Captain Billy Whizzbang made his fateful attempt for fame and glory on the morning of July 4, 1905, in San Francisco. Before a crowd of 5,000 people, Captain Billy boarded his giant balloon, The Wicked Windbanger, waved to the crowd, lifted slowly, but deliberately off the ground, and started his magnificent, grueling, and dangerous attempt to soar majestically nonstop across the continent to New York City. The crowd scoffed and laughed (some cheered) at such a ridiculous feat, but if successful, our brave Captain Billy would become as famous and immortal as Red Barron, Billy Mitchell, Charles Lindbergh, and Captain Doolittle. On the sixth day, Lady Luck decided that immortality, flirty and often fleeting, was not to be for our brave and courageous Captain Billy Whizzbang. He encountered a violent thunderstorm over Buzzard Breath, Utah, lost his heading, and floated for days trying to ascertain his exact location. Finally, he crashed somewhere between Gatesville and Naruna, Texas (Free soda water if you can tell the exact location of Naruna, Texas).
Embarrassed, depressed, and downtrodden, Captain Billy was at wit's end. He could not go back to Frisco and face the jeers of "Crazy Captain Billy, Silly Billy, or Billy the Bad, Bad Balloonist."
So our brave Captain Billy decided to do what he had done back in San Francisco before trying for immortality—he invented a specially prepared Old Fashioned Hamburger. But San Francisco, being an international cosmopolitan with various and sundry types of cuisine, had made the hamburger business bleak and bad. But this was Texas, and people were different, so he opened Captain Billy Whizzbang's Old Fashion All American Hamburger Stand. Captain Billy was an instant success and people came from all over the world for the savory chance to wrap their lips around one of Captain Billy's Old Fashioned Hamburgers. Famous people such as Jack Armstrong, Amos and Andy, Roy Rogers, Gene Autrey, Trigger and Champion, William S. Hart, W. C. Fields (W. C. didn't like the beverage selection), and Bonnie and Clyde (they robbed Captain Billy—money and hamburgers—but when they tasted Captain Billy's hamburger, they gave him his money back, paid for the hamburgers, tipped him $20, and shot up the only other eating place in town).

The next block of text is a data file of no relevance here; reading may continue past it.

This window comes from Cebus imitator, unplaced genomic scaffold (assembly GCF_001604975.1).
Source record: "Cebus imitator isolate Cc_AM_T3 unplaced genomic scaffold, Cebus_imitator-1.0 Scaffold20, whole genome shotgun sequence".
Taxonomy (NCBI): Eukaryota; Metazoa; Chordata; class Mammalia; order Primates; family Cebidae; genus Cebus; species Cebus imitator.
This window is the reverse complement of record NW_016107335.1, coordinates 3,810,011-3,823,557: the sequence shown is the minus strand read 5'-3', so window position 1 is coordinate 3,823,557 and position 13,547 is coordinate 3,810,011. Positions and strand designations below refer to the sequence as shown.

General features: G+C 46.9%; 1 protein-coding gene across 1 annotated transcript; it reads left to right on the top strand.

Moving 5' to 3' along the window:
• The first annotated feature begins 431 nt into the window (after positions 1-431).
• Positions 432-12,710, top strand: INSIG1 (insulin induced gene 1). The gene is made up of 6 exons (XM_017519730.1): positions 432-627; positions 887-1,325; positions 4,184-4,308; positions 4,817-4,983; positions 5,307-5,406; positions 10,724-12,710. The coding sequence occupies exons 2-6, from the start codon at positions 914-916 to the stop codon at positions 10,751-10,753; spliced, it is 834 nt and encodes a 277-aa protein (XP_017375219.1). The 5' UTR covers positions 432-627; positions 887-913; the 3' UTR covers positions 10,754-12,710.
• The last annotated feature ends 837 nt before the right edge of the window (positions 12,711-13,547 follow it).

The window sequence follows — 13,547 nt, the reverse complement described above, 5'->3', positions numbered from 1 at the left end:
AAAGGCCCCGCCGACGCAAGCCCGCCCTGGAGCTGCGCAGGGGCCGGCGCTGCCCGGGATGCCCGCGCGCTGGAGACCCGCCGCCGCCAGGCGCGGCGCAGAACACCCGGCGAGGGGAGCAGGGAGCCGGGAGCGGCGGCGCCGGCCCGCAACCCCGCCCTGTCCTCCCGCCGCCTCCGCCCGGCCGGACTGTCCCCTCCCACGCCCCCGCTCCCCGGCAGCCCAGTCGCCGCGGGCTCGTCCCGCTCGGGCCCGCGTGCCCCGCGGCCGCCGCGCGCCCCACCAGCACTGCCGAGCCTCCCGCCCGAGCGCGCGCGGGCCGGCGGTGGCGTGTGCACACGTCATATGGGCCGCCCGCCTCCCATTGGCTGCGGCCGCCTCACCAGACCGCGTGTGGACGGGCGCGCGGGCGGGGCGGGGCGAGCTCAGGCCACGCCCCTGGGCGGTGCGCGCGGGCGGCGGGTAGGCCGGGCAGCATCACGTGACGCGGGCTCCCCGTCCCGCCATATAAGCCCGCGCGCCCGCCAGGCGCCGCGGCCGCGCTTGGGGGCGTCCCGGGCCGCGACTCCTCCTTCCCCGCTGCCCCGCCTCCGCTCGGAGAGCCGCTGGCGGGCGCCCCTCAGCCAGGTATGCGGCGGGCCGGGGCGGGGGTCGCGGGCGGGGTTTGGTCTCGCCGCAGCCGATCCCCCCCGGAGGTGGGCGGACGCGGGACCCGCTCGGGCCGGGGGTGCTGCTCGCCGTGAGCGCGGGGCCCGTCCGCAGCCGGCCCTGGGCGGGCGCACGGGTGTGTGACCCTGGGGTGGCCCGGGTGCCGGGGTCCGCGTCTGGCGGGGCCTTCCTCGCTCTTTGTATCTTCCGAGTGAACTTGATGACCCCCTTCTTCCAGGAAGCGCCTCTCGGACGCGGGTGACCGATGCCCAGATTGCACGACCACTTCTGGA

Much to the sorrow of the town, and Captain Billy, he died July 4, 1933, and was laid to eternal rest. With him went his secret recipe for his delicious, delectable, and delightfully Old Fashion Hamburger.
After many years of research, test cooking, and interviews with old-timers (many of whom broke down in tears reminiscing of the Captain) we are proud to bring this hamburger back.
Captain Billy was very particular about the meat on his hamburger. The meat (highest quality) is never frozen after it is ground, not once, but twice. The patty is made the same graceful and deliberate artistic way Captain Billy made it—by placing a meatball on a marble slab and with one magnificent swat of a trowl (just like Captain Billy used), the meatball turns into a gorgeous, glorious, and perfectly glamorous round patty. Captain Billy hamburgers were always piled as high as possible with lettuce, tomatoes, and onions mingled and mashed with mustard or mayonnaise, and placed between two slowly-cooked patties (in the case of Captain Billy's favorite—the Double Double).
So, that is the story of Captain Billy Whizzbang, and that's one way we do it, just as he did 70 years ago. And if we ever make a bad hamburger, we know Captain Billy would turn over in his grave.
We hope you enjoy yourself and every hamburger made at the one and only Captain Billy Whizzbang's Old Fashion All American Hamburger Stand.